Considering Curation: Google Collections

Google Collections Remediated Poem

One of the more important questions of digital literacy, if you ask me, is how do we curate what we make into something manageable and something reflective. I have yet to come upon the perfect tool. I use Diigo’s Outliner at times. I keep a few magazines on Flipboard. Storify works for some things, and not for others. I could go on and on.

I noticed that Google recently unveiled a part of Google Plus called Collections. The Google folks suggest it is a way to gather up posts and images and more from Google Plus into something more manageable and shareable. (It’s also part of their push to give more preference to Google Photos and move away from Google Communities, I think.)

Last week, as I was working on a poem through various media in the Making Learning Connected MOOC, as part of the reMEDIAtion effort, I decided to give Collections a try, to see if it would help with curation of the work I was doing.

The result?

I don’t know. It’s OK. Just OK.

I was able share links, and add some reflections to put the piece into context. But I didn’t like I could not tinker with the order of posts, nor that I can’t seem to share the Collection outside of Google Plus (no doubt, part of Google’s plan to keep us inside the Google walls.) Try this link. Tell me if it brings you to my collection. Thanks.

But “Just OK” is not really all that good enough, right? Still searching for the perfect curation tool of the digital age. I am open to suggestions.

Peace (in the cure-ate),


A Little Stopmotiony Wagging of the Tail

Dog wag animation


(Click on image — or here — to get see animation — I decided to host in Flickr this time)

I was inspired by a very cool video put into the CLMOOC by Jill Dawson, and then even more inspired by her explanation of how she did what she did for the CLMOOC Make Bank, to give some animation a try again. Although Jill used different apps for hers, I decided to get back into Animation Desk, an app I have had for some time. It has been upgraded and has some different parts, so I am still figuring it all out again. There is a free and paid version, and I think I have the paid version from some free trial time period when it came out.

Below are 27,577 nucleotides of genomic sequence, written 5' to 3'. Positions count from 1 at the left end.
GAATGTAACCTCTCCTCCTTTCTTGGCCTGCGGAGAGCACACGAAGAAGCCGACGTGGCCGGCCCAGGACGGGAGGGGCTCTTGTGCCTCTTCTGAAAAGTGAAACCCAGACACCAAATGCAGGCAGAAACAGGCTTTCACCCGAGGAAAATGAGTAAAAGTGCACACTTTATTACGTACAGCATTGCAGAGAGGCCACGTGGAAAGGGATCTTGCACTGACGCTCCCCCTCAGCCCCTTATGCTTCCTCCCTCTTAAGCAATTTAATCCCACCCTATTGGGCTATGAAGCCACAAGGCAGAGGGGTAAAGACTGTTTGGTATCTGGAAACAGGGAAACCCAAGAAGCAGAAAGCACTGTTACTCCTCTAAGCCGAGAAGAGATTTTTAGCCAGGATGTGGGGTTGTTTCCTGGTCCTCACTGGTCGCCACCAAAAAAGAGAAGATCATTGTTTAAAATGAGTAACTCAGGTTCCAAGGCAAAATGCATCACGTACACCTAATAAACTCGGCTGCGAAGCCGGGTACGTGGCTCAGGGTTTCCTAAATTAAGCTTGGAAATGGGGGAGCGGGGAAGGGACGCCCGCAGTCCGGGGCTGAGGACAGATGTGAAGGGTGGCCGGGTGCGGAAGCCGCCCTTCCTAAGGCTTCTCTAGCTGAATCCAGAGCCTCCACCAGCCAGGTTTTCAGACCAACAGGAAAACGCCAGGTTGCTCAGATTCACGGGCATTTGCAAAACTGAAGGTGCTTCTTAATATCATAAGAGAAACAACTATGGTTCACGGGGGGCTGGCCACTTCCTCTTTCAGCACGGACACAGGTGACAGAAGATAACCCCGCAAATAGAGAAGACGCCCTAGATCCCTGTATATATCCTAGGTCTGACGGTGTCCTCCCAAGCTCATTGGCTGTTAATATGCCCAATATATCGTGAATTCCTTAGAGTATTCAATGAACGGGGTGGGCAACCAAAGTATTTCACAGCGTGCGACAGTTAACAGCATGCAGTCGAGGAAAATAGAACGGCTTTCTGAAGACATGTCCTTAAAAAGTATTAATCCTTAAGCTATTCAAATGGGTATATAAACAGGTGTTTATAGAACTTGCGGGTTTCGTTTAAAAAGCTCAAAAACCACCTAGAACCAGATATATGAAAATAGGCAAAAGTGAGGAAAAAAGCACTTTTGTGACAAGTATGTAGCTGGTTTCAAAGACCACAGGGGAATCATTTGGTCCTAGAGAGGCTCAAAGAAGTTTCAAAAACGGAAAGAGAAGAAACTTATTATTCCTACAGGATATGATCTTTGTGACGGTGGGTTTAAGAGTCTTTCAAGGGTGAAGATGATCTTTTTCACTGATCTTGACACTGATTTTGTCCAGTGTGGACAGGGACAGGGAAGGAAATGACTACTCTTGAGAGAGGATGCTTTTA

Jill’s Piece: Dog Days of Summer

Jill’s “How To Do This” Piece:

But it was fun … wanna try stopmotion? You can tinker even with any apps with a site called ParaPara Animation.

An example that I made in a few minutes:

Peace (in the frame),


Jumping through Hoops: Mulling over ReMEDIAtion

What an interesting week this has been with playing around with mediums for digital composition, shifting a single short poem here and there into the corners of digital tools all in an effort to see what might happen, as the Making Learning Connected MOOC dove into the concept of “remediation.”

Here are links to what I have been doing:

Like many of my friends in CLMOOC, I still remain fairly uncomfortable with the terminology of “remediation” in terms of explaining these rhetorical moves across platforms and mediums (as opposed to its traditional meaning of remediation, as a descriptor of someone who needs extra help because they lack skills or knowledge or understanding). I am trying to find some balance for the word even as I work with the concept.

Yesterday, in a comment to Sarah H., I tried to parse out what I understand the word to mean now, after a week of experimenting, particularly in light of thinking about remix. Here’s what I wrote to her:

Mulling over Remediation vs Remix

She didn’t quite buy it and she wrote a blog post about her negative feelings about the term itself. That’s OK. (And I made her a comic, so there’s that)

Remediate this

I think the pushback on terminology is good and healthy, and skepticism about what we are talking about when we talk about digital literacies is necessary. For me, the call to “remediate” was really an invitation to jump through mediums, an adventure I am always game for. I’m not sure I will be using that term in the future, though.

This is my final “reMEDIAtion” of the poem I have been using, bringing it into a flowchart format to see if it would still make sense. It is no longer much of a poem, but the message still seems to stand firm, even in this medium.


Finally, I went back again to see what I had been doing and I decided to create this very unscientific, completely unreliable personal graph to gauge my own view of whether various mediums “transformed”  the poem in any significant way.